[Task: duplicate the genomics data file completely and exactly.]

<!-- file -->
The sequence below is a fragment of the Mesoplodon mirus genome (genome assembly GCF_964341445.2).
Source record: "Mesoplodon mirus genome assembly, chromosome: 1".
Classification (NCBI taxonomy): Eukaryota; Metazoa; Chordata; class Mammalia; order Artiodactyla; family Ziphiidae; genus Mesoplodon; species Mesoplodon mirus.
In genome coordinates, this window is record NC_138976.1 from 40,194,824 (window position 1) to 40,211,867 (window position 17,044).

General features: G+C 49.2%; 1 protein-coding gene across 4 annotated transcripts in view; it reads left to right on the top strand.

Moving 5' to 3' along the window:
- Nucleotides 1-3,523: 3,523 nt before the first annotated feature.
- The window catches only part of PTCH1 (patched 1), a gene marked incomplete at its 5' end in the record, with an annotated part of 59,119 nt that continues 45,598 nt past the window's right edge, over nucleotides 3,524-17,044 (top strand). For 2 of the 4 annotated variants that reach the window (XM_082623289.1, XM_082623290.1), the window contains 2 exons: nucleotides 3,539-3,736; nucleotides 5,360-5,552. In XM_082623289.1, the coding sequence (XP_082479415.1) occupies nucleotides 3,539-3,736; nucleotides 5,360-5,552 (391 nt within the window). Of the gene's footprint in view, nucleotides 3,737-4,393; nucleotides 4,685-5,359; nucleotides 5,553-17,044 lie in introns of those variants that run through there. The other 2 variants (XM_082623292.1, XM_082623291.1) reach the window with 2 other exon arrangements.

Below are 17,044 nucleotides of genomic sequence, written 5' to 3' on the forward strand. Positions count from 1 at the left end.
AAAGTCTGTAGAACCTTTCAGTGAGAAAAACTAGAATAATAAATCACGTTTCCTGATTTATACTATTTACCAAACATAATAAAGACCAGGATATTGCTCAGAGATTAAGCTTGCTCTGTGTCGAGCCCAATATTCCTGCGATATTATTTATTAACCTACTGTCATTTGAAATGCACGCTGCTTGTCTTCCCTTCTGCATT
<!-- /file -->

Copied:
The sequence below is a fragment of the Mesoplodon mirus genome (genome assembly GCF_964341445.2).
Source record: "Mesoplodon mirus genome assembly, chromosome: 1".
Classification (NCBI taxonomy): Eukaryota; Metazoa; Chordata; class Mammalia; order Artiodactyla; family Ziphiidae; genus Mesoplodon; species Mesoplodon mirus.
In genome coordinates, this window is record NC_138976.1 from 40,194,824 (window position 1) to 40,211,867 (window position 17,044).

General features: G+C 49.2%; 1 protein-coding gene across 4 annotated transcripts in view; it reads left to right on the top strand.

Moving 5' to 3' along the window:
- Nucleotides 1-3,523: 3,523 nt before the first annotated feature.
- The window catches only part of PTCH1 (patched 1), a gene marked incomplete at its 5' end in the record, with an annotated part of 59,119 nt that continues 45,598 nt past the window's right edge, over nucleotides 3,524-17,044 (top strand). For 2 of the 4 annotated variants that reach the window (XM_082623289.1, XM_082623290.1), the window contains 2 exons: nucleotides 3,539-3,736; nucleotides 5,360-5,552. In XM_082623289.1, the coding sequence (XP_082479415.1) occupies nucleotides 3,539-3,736; nucleotides 5,360-5,552 (391 nt within the window). Of the gene's footprint in view, nucleotides 3,737-4,393; nucleotides 4,685-5,359; nucleotides 5,553-17,044 lie in introns of those variants that run through there. The other 2 variants (XM_082623292.1, XM_082623291.1) reach the window with 2 other exon arrangements.

Below are 17,044 nucleotides of genomic sequence, written 5' to 3' on the forward strand. Positions count from 1 at the left end.
AAAGTCTGTAGAACCTTTCAGTGAGAAAAACTAGAATAATAAATCACGTTTCCTGATTTATACTATTTACCAAACATAATAAAGACCAGGATATTGCTCAGAGATTAAGCTTGCTCTGTGTCGAGCCCAATATTCCTGCGATATTATTTATTAACCTACTGTCATTTGAAATGCACGCTGCTTGTCTTCCCTTCTGCATT